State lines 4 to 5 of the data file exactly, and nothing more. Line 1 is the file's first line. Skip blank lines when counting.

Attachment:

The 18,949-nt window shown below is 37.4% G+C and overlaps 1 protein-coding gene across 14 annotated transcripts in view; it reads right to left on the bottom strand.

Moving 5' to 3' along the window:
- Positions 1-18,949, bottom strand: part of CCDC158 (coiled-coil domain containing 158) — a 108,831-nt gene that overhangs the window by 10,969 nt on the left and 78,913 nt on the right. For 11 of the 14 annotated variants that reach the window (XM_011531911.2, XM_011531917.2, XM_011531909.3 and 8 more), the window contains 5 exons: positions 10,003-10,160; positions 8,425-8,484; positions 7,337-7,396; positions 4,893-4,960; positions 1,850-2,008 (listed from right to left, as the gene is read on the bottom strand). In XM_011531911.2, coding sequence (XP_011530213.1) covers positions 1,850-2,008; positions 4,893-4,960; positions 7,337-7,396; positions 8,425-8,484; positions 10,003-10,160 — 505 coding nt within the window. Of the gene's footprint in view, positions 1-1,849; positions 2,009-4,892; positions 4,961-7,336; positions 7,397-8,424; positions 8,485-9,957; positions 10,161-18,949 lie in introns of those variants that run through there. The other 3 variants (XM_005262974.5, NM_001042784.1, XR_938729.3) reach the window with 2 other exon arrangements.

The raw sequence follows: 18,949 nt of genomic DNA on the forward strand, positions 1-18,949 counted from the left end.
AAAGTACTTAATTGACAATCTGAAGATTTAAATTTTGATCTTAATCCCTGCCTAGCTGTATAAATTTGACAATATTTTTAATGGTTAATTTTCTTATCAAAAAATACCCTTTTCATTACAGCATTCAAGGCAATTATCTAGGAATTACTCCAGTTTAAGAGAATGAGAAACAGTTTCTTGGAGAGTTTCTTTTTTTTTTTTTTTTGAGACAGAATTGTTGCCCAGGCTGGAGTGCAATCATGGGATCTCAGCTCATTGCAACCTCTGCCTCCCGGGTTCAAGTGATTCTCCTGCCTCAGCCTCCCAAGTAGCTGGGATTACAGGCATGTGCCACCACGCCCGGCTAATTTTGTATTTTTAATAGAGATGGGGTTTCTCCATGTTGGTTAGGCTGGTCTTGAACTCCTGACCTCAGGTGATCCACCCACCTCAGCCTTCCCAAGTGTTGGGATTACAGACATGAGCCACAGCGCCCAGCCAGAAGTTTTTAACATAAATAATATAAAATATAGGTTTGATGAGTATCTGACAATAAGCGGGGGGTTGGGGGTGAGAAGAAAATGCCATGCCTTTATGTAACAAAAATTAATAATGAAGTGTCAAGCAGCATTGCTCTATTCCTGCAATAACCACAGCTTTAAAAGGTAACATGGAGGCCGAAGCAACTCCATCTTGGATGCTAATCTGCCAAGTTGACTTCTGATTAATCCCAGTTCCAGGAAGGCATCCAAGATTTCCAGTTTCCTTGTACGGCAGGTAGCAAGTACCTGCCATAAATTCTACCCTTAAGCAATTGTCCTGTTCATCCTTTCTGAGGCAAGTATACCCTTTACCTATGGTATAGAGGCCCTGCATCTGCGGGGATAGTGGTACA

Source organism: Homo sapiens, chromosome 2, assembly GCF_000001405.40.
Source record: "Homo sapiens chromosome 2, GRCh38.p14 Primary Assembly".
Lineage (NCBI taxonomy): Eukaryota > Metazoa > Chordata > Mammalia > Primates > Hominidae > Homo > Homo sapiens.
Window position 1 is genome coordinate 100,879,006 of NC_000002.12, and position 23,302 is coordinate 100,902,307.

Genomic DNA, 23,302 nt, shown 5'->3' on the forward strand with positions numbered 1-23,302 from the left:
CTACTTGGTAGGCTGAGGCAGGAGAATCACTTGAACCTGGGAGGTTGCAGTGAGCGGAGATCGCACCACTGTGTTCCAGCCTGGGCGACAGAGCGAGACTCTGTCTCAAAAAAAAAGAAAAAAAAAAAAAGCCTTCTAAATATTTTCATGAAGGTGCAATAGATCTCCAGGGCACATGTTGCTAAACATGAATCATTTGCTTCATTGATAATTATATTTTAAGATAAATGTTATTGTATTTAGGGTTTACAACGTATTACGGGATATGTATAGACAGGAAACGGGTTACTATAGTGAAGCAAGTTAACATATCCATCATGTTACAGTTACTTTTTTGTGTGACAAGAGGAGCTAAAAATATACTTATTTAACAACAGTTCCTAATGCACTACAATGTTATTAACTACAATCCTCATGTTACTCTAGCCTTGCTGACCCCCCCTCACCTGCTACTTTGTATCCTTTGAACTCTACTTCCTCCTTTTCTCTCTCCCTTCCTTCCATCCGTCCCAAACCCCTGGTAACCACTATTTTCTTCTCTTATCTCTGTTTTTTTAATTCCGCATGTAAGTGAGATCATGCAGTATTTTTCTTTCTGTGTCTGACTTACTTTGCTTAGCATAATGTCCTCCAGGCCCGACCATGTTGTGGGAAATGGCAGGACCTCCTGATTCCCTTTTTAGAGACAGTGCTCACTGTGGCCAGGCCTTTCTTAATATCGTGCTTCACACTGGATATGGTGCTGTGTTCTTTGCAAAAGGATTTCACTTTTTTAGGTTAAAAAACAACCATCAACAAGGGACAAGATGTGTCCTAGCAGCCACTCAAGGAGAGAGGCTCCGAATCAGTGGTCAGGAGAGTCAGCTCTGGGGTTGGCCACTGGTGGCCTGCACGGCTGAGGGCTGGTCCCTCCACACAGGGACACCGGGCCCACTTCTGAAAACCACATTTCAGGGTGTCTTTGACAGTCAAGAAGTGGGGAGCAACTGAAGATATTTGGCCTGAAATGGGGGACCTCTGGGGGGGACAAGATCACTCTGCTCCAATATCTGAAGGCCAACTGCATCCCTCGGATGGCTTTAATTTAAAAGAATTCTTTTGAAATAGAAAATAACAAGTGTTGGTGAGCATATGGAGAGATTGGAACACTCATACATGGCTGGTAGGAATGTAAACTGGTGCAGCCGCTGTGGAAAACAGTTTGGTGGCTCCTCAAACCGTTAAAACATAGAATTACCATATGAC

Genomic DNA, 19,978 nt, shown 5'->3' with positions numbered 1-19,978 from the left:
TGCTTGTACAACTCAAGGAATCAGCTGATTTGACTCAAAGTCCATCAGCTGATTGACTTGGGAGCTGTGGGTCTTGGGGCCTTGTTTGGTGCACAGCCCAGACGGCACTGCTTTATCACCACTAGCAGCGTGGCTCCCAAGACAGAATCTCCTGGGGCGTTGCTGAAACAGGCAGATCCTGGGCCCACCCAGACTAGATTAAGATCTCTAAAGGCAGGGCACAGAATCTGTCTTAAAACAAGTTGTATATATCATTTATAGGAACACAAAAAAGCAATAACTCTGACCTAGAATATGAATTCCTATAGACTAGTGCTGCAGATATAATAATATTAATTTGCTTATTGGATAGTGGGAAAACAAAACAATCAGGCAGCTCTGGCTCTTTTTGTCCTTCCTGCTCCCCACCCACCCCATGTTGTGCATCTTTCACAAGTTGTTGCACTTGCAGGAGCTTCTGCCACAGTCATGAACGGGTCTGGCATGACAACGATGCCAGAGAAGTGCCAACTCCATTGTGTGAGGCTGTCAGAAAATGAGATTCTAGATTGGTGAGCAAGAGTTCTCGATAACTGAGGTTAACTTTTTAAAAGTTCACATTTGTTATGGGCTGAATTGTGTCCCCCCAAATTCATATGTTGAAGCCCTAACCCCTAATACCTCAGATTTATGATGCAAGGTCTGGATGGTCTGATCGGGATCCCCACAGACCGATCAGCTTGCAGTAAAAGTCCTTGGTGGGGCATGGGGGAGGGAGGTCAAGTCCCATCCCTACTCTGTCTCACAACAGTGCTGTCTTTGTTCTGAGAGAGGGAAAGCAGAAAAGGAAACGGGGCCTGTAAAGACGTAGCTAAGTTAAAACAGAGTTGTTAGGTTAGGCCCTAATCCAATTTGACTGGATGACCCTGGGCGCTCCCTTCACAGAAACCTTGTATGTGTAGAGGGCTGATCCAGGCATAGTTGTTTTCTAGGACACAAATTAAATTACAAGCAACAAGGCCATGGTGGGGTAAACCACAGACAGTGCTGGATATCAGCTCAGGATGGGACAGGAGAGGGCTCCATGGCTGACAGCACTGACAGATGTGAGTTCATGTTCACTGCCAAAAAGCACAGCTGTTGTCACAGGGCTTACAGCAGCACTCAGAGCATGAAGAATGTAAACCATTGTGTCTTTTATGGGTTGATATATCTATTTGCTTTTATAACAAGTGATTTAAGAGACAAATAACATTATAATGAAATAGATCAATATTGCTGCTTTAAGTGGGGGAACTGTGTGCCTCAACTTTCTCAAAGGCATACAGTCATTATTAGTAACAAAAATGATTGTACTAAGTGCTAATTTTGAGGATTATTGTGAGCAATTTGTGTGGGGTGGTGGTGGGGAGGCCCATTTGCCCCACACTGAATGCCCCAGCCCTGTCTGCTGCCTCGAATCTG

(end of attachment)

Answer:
The raw sequence follows: 18,949 nt of genomic DNA on the forward strand, positions 1-18,949 counted from the left end.
AAAGTACTTAATTGACAATCTGAAGATTTAAATTTTGATCTTAATCCCTGCCTAGCTGTATAAATTTGACAATATTTTTAATGGTTAATTTTCTTATCAAAAAATACCCTTTTCATTACAGCATTCAAGGCAATTATCTAGGAATTACTCCAGTTTAAGAGAATGAGAAACAGTTTCTTGGAGAGTTTCTTTTTTTTTTTTTTTTGAGACAGAATTGTTGCCCAGGCTGGAGTGCAATCATGGGATCTCAGCTCATTGCAACCTCTGCCTCCCGGGTTCAAGTGATTCTCCTGCCTCAGCCTCCCAAGTAGCTGGGATTACAGGCATGTGCCACCACGCCCGGCTAATTTTGTATTTTTAATAGAGATGGGGTTTCTCCATGTTGGTTAGGCTGGTCTTGAACTCCTGACCTCAGGTGATCCACCCACCTCAGCCTTCCCAAGTGTTGGGATTACAGACATGAGCCACAGCGCCCAGCCAGAAGTTTTTAACATAAATAATATAAAATATAGGTTTGATGAGTATCTGACAATAAGCGGGGGGTTGGGGGTGAGAAGAAAATGCCATGCCTTTATGTAACAAAAATTAATAATGAAGTGTCAAGCAGCATTGCTCTATTCCTGCAATAACCACAGCTTTAAAAGGTAACATGGAGGCCGAAGCAACTCCATCTTGGATGCTAATCTGCCAAGTTGACTTCTGATTAATCCCAGTTCCAGGAAGGCATCCAAGATTTCCAGTTTCCTTGTACGGCAGGTAGCAAGTACCTGCCATAAATTCTACCCTTAAGCAATTGTCCTGTTCATCCTTTCTGAGGCAAGTATACCCTTTACCTATGGTATAGAGGCCCTGCATCTGCGGGGATAGTGGTACA